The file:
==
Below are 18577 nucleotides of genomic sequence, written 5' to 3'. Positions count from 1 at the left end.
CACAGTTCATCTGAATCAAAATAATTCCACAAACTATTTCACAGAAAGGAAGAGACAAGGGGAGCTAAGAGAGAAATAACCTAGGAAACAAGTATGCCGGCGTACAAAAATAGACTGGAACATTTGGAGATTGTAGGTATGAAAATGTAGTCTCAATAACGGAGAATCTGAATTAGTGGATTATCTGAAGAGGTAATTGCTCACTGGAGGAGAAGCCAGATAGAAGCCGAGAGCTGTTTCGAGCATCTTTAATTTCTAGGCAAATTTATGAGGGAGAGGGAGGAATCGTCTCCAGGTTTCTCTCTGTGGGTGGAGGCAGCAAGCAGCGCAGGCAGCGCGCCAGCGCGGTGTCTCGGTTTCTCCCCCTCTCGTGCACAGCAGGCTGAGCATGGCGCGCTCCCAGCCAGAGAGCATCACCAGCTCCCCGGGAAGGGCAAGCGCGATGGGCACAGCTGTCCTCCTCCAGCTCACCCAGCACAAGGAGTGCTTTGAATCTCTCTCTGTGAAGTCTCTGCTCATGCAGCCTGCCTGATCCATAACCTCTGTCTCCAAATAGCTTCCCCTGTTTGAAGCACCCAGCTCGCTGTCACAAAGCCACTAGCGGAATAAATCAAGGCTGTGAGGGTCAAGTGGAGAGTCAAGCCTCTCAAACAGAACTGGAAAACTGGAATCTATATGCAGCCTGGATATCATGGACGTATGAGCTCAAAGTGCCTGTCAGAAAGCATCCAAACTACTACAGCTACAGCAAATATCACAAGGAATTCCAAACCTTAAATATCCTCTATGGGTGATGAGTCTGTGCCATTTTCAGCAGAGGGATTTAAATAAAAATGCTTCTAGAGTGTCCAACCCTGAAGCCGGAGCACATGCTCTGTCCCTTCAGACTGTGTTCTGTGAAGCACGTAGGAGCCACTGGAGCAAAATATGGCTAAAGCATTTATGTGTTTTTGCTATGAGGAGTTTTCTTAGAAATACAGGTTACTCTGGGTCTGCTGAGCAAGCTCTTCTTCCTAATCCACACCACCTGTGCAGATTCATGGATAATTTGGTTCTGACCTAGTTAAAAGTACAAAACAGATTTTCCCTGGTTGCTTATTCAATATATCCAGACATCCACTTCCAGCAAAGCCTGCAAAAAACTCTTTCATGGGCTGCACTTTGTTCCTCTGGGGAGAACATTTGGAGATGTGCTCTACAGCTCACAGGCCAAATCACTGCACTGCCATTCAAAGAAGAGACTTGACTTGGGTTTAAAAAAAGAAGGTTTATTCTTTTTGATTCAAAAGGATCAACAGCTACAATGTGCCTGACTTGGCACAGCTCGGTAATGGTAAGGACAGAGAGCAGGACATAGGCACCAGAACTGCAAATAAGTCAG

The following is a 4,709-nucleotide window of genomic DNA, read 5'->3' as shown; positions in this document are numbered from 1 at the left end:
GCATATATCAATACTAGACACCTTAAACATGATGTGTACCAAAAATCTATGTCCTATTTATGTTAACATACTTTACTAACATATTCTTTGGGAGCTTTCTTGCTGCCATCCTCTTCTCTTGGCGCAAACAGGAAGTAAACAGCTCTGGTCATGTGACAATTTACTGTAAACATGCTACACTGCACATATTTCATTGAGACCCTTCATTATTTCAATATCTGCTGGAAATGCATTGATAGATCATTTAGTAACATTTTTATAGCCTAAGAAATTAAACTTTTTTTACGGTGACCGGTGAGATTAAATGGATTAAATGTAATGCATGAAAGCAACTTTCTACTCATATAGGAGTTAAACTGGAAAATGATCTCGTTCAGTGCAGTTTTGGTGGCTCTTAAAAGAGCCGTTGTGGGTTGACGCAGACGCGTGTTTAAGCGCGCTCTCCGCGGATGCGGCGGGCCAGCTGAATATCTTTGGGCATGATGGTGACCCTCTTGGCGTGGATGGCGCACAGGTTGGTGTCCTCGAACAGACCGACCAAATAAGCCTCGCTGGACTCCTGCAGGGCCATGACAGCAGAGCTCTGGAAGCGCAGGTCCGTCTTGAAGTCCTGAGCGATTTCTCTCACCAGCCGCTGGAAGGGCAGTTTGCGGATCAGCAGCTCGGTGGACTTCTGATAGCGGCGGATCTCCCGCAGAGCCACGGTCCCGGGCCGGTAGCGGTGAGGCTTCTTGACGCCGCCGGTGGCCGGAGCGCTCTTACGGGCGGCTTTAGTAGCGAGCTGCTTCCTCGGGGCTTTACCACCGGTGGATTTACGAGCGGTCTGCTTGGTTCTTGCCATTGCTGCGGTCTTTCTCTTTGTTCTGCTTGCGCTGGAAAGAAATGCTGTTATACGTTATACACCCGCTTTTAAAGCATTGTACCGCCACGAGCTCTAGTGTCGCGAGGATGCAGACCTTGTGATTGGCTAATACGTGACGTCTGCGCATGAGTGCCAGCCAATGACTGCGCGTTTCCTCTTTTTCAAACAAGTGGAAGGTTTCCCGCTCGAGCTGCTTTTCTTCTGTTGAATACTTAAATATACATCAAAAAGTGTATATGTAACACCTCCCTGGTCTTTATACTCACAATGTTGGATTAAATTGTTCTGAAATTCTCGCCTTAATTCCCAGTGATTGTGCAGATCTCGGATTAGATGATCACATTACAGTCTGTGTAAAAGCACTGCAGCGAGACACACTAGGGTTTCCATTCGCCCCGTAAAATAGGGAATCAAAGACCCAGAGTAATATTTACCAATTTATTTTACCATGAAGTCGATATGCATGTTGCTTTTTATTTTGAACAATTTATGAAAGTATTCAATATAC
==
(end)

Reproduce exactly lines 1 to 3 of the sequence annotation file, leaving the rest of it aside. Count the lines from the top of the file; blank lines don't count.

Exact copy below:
Below are 18577 nucleotides of genomic sequence, written 5' to 3'. Positions count from 1 at the left end.
CACAGTTCATCTGAATCAAAATAATTCCACAAACTATTTCACAGAAAGGAAGAGACAAGGGGAGCTAAGAGAGAAATAACCTAGGAAACAAGTATGCCGGCGTACAAAAATAGACTGGAACATTTGGAGATTGTAGGTATGAAAATGTAGTCTCAATAACGGAGAATCTGAATTAGTGGATTATCTGAAGAGGTAATTGCTCACTGGAGGAGAAGCCAGATAGAAGCCGAGAGCTGTTTCGAGCATCTTTAATTTCTAGGCAAATTTATGAGGGAGAGGGAGGAATCGTCTCCAGGTTTCTCTCTGTGGGTGGAGGCAGCAAGCAGCGCAGGCAGCGCGCCAGCGCGGTGTCTCGGTTTCTCCCCCTCTCGTGCACAGCAGGCTGAGCATGGCGCGCTCCCAGCCAGAGAGCATCACCAGCTCCCCGGGAAGGGCAAGCGCGATGGGCACAGCTGTCCTCCTCCAGCTCACCCAGCACAAGGAGTGCTTTGAATCTCTCTCTGTGAAGTCTCTGCTCATGCAGCCTGCCTGATCCATAACCTCTGTCTCCAAATAGCTTCCCCTGTTTGAAGCACCCAGCTCGCTGTCACAAAGCCACTAGCGGAATAAATCAAGGCTGTGAGGGTCAAGTGGAGAGTCAAGCCTCTCAAACAGAACTGGAAAACTGGAATCTATATGCAGCCTGGATATCATGGACGTATGAGCTCAAAGTGCCTGTCAGAAAGCATCCAAACTACTACAGCTACAGCAAATATCACAAGGAATTCCAAACCTTAAATATCCTCTATGGGTGATGAGTCTGTGCCATTTTCAGCAGAGGGATTTAAATAAAAATGCTTCTAGAGTGTCCAACCCTGAAGCCGGAGCACATGCTCTGTCCCTTCAGACTGTGTTCTGTGAAGCACGTAGGAGCCACTGGAGCAAAATATGGCTAAAGCATTTATGTGTTTTTGCTATGAGGAGTTTTCTTAGAAATACAGGTTACTCTGGGTCTGCTGAGCAAGCTCTTCTTCCTAATCCACACCACCTGTGCAGATTCATGGATAATTTGGTTCTGACCTAGTTAAAAGTACAAAACAGATTTTCCCTGGTTGCTTATTCAATATATCCAGACATCCACTTCCAGCAAAGCCTGCAAAAAACTCTTTCATGGGCTGCACTTTGTTCCTCTGGGGAGAACATTTGGAGATGTGCTCTACAGCTCACAGGCCAAATCACTGCACTGCCATTCAAAGAAGAGACTTGACTTGGGTTTAAAAAAAGAAGGTTTATTCTTTTTGATTCAAAAGGATCAACAGCTACAATGTGCCTGACTTGGCACAGCTCGGTAATGGTAAGGACAGAGAGCAGGACATAGGCACCAGAACTGCAAATAAGTCAG

The following is a 4,709-nucleotide window of genomic DNA, read 5'->3' as shown; positions in this document are numbered from 1 at the left end: